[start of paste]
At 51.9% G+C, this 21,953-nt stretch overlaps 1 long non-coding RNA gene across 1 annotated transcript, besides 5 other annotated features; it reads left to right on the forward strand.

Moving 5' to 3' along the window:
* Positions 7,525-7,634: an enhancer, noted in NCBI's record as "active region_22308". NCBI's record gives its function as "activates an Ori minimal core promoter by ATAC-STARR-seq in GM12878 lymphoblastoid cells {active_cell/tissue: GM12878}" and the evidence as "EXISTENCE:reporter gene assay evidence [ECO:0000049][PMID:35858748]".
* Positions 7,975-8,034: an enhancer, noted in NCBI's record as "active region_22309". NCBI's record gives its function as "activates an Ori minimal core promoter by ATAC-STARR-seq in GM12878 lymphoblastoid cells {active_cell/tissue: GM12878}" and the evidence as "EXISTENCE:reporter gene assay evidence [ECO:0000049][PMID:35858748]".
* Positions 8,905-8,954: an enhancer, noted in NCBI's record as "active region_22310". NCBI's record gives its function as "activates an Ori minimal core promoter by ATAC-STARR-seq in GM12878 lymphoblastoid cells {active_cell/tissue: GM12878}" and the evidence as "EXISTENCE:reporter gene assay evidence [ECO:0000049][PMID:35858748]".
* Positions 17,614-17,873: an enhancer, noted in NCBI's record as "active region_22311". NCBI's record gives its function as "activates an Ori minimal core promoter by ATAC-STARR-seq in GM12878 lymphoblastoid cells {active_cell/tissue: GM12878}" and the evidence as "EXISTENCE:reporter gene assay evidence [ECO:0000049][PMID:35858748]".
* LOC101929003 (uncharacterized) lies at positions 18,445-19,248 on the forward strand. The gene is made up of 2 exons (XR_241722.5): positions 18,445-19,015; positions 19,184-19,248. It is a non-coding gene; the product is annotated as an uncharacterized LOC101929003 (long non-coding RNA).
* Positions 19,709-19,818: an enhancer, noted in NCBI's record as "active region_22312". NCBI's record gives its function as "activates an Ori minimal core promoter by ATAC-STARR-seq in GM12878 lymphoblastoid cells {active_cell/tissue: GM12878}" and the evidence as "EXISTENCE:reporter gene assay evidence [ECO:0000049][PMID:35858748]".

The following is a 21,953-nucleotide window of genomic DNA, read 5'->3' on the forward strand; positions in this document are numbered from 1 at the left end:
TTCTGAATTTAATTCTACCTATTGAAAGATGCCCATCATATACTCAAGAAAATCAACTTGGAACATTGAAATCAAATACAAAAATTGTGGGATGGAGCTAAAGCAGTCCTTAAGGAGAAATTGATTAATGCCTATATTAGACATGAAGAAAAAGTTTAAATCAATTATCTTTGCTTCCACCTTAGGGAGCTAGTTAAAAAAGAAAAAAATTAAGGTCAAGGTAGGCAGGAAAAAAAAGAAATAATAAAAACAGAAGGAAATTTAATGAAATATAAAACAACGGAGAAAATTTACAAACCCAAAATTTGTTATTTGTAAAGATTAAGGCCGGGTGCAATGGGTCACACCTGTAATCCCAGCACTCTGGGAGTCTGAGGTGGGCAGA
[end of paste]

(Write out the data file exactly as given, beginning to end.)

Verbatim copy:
At 51.9% G+C, this 21,953-nt stretch overlaps 1 long non-coding RNA gene across 1 annotated transcript, besides 5 other annotated features; it reads left to right on the forward strand.

Moving 5' to 3' along the window:
* Positions 7,525-7,634: an enhancer, noted in NCBI's record as "active region_22308". NCBI's record gives its function as "activates an Ori minimal core promoter by ATAC-STARR-seq in GM12878 lymphoblastoid cells {active_cell/tissue: GM12878}" and the evidence as "EXISTENCE:reporter gene assay evidence [ECO:0000049][PMID:35858748]".
* Positions 7,975-8,034: an enhancer, noted in NCBI's record as "active region_22309". NCBI's record gives its function as "activates an Ori minimal core promoter by ATAC-STARR-seq in GM12878 lymphoblastoid cells {active_cell/tissue: GM12878}" and the evidence as "EXISTENCE:reporter gene assay evidence [ECO:0000049][PMID:35858748]".
* Positions 8,905-8,954: an enhancer, noted in NCBI's record as "active region_22310". NCBI's record gives its function as "activates an Ori minimal core promoter by ATAC-STARR-seq in GM12878 lymphoblastoid cells {active_cell/tissue: GM12878}" and the evidence as "EXISTENCE:reporter gene assay evidence [ECO:0000049][PMID:35858748]".
* Positions 17,614-17,873: an enhancer, noted in NCBI's record as "active region_22311". NCBI's record gives its function as "activates an Ori minimal core promoter by ATAC-STARR-seq in GM12878 lymphoblastoid cells {active_cell/tissue: GM12878}" and the evidence as "EXISTENCE:reporter gene assay evidence [ECO:0000049][PMID:35858748]".
* LOC101929003 (uncharacterized) lies at positions 18,445-19,248 on the forward strand. The gene is made up of 2 exons (XR_241722.5): positions 18,445-19,015; positions 19,184-19,248. It is a non-coding gene; the product is annotated as an uncharacterized LOC101929003 (long non-coding RNA).
* Positions 19,709-19,818: an enhancer, noted in NCBI's record as "active region_22312". NCBI's record gives its function as "activates an Ori minimal core promoter by ATAC-STARR-seq in GM12878 lymphoblastoid cells {active_cell/tissue: GM12878}" and the evidence as "EXISTENCE:reporter gene assay evidence [ECO:0000049][PMID:35858748]".

The following is a 21,953-nucleotide window of genomic DNA, read 5'->3' on the forward strand; positions in this document are numbered from 1 at the left end:
TTCTGAATTTAATTCTACCTATTGAAAGATGCCCATCATATACTCAAGAAAATCAACTTGGAACATTGAAATCAAATACAAAAATTGTGGGATGGAGCTAAAGCAGTCCTTAAGGAGAAATTGATTAATGCCTATATTAGACATGAAGAAAAAGTTTAAATCAATTATCTTTGCTTCCACCTTAGGGAGCTAGTTAAAAAAGAAAAAAATTAAGGTCAAGGTAGGCAGGAAAAAAAAGAAATAATAAAAACAGAAGGAAATTTAATGAAATATAAAACAACGGAGAAAATTTACAAACCCAAAATTTGTTATTTGTAAAGATTAAGGCCGGGTGCAATGGGTCACACCTGTAATCCCAGCACTCTGGGAGTCTGAGGTGGGCAGA